Tuesday, June 28, 2011


I read a peculiar thing a short time ago. An author wrote that he and his wife are raising their children in such a way that their children have as little as possible to “unlearn” later in life. As someone who has raised three children, that seemed like a very peculiar statement.

In some ways, it is arrogant. If you raise your children such that they have little to unlearn, I guess you think you are getting it all right the first time. That’s quite a thing to say.

In other ways, its rather ridiculous. Learning, after all, is a constant process of unlearning, integrating, and re-learning. In part, it is putting away old ideas, and assimilating new ideas. It is actually quite a natural part of development, I am told.

But I also know that unlearning is natural from experience—my own and that of my children. Learning is part of what I do for a living. And learning is not just piling more ideas onto already solidified ideas. It is reevaluating previously learned ideas in light of new evidence or experience or information. Sometimes that reevaluation leads to rejecting or changing an old idea. Sometimes it leads to rejecting the new idea. But adaptation, whether to new physical circumstances or to new ideas, nearly always involves a certain amount of “unlearning.”

So unlike this popular author, I raised my kids with plenty of new situations and ideas to evaluate. I guided their thinking about what sorts of ideas were foundational, and what sorts of ideas were negotiable. I talked to them when they had questions—any questions—and helped them sort through their options pointing out potential strengths and weaknesses.

I let them know that while there are a lot of things we don’t know, there are plenty of things we do know. Some of those things might need adaptation or unlearning at some point down the road. But some things won’t.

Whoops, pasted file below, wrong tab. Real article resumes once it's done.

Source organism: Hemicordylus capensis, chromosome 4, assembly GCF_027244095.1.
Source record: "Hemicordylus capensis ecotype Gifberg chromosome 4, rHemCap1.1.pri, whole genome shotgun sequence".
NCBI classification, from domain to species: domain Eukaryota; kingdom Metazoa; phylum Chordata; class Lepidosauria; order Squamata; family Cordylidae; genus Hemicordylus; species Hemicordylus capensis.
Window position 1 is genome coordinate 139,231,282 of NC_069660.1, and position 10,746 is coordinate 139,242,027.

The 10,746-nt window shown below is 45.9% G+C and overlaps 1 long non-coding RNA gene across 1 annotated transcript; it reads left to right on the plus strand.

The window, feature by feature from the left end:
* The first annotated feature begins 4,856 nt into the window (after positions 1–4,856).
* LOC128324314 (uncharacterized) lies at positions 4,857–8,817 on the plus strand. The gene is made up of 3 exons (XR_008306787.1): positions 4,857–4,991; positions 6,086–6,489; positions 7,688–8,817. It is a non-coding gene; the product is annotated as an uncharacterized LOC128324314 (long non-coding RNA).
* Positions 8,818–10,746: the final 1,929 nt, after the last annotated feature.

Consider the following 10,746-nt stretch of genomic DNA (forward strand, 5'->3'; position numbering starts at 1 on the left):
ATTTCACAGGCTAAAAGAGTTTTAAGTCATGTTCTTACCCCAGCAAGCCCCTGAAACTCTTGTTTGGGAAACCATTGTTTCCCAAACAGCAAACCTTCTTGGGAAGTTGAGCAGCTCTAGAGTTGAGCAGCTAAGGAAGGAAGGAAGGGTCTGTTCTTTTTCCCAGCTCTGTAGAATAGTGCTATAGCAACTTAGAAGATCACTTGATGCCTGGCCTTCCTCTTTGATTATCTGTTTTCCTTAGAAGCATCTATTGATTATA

I let them know they should not be afraid to “unlearn” things if the “unlearning” brings them closer to the truth of the matter. Admitting you have been wrong is an ingrained part of being a Christian, after all. And I can’t tell you how many times I had to admit I was wrong in my parenting career. I had to model unlearning, much to my chagrin at times.

Perhaps the most important model of unlearning is sanctification. I constantly must unlearn old habits and learn new ways to live if I want to conform more and more to the image of Christ. The old me must die daily. The new me—the united with Christ me—must come to life more and more each day.

So unlearning is part of the rhythm of the Christian life. And therefore one of the best habits you can teach your children.

Thursday, June 16, 2011

Blessed Are Those Who Receive

“Is is better to give than to receive.” I remember my mom telling me this from the time I was very young. The message she was trying to get across to me was that I should not be as concerned in any given circumstance about what I was getting, as what I was contributing. Giving—of yourself, your time, your talents, your energy—this was the most important thing you could do. Nothing wrong with that I suppose.

But I wonder if we are missing something when we talk only about giving and never about receiving. What does it mean to be a gracious receiver?

Think about the last time someone complimented you. Did you reply with a simple thank-you? Or did you stammer, as I often do, wondering how to accept the compliment and not sound arrogant?